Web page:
Because ultimately, this is a project. We have not yet reached the destination, but we still must make sure that we are on the right path. The US brought the youngest team by average age to the World Cup in Qatar, and it is very clear that their aim was not toward 2022, but to 2026. The United States will be one of three co-hosts in 2026, and this team should all be in or near their primes by the time they run out for the first game of the tournament at home. The ultimate dream of every American, albeit it is a difficult dream to accomplish, is to be champions on home soil. Even if they do not win, everyone recognizes that a strong showing for the US on home soil in 2026 could massively change the views, culture, and history of football in this country.

Will they do it? No one knows. We only know the journey and not the destination right now, but it is clear that the Baby Yanks are on the right path.

Latest from the Blog

“Not Mission Impossible”: Lee Lim-saeng Weighs In On Brazil vs Korea

In a matter of hours, the South Korean national team will face their sternest challenge yet in the 2022 World Cup – Brazil. The Seleção have arguably fielded their strongest squad in decades and many have tipped them to claim their 6th World Cup this year. Should the Brazilians do so, they would certainly cement…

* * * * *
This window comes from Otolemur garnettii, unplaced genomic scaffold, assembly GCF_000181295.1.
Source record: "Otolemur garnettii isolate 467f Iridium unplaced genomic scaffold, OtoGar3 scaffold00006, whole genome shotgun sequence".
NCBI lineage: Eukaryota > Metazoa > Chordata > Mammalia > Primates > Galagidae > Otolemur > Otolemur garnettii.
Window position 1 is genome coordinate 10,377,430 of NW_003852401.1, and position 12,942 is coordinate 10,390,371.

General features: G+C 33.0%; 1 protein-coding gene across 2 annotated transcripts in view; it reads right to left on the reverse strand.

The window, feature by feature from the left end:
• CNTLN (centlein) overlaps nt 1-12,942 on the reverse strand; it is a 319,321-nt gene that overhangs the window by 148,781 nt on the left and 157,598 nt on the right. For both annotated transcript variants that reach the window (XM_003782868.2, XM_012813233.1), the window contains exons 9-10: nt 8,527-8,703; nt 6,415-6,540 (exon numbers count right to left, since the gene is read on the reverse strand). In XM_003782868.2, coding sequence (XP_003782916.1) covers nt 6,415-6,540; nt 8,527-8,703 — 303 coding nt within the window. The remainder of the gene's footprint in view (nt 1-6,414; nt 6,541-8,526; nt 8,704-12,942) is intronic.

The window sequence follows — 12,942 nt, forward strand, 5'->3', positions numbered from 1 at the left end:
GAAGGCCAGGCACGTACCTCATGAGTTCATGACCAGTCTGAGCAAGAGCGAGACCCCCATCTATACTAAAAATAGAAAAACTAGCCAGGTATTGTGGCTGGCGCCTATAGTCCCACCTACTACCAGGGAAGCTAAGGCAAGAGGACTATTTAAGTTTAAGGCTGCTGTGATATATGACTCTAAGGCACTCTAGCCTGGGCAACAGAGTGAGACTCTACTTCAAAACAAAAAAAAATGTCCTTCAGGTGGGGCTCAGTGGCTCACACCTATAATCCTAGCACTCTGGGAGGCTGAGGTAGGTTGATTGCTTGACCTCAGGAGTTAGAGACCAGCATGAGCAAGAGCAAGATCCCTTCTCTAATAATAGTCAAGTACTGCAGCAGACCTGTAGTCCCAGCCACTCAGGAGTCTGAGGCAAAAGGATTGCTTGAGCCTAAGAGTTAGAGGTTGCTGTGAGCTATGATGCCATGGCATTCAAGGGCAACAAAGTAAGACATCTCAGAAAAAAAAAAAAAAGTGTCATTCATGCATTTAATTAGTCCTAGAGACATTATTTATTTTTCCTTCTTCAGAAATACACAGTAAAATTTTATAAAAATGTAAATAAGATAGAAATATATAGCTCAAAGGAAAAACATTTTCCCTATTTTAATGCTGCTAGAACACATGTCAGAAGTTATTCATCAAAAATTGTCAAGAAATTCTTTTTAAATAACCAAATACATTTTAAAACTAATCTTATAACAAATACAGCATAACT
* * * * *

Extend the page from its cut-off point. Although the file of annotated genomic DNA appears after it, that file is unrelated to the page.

The Quiet Evolution of Antoine Griezmann

Football’s great rebranding… France have started this tournament relatively well. Aside from their wildly weird and not great loss to Tunisia in their final game, France have comfortably seen off Australia and presumptive-dark horse Denmark to advance to the Round of 16 as group winners. The reigning champions certainly have as good of a shot…

2022 FIFA World Cup Preview

Different time, not great location, but same tournament we all find a way to love… The time is finally upon us. The 2022 FIFA World Cup is right around the corner. And while the timing is much weirder, the weather is much colder (at least where I am), and injuries are much more of an…

Leave a Reply

Fill in your details below or click an icon to log in:

WordPress.com Logo

You are commenting using your WordPress.com account. Log Out /  Change )

Twitter picture

You are commenting using your Twitter account. Log Out /  Change )

Facebook photo

You are commenting using your Facebook account. Log Out /  Change )

Connecting to %s

This site uses Akismet to reduce spam. Learn how your comment data is processed.

%d bloggers like this: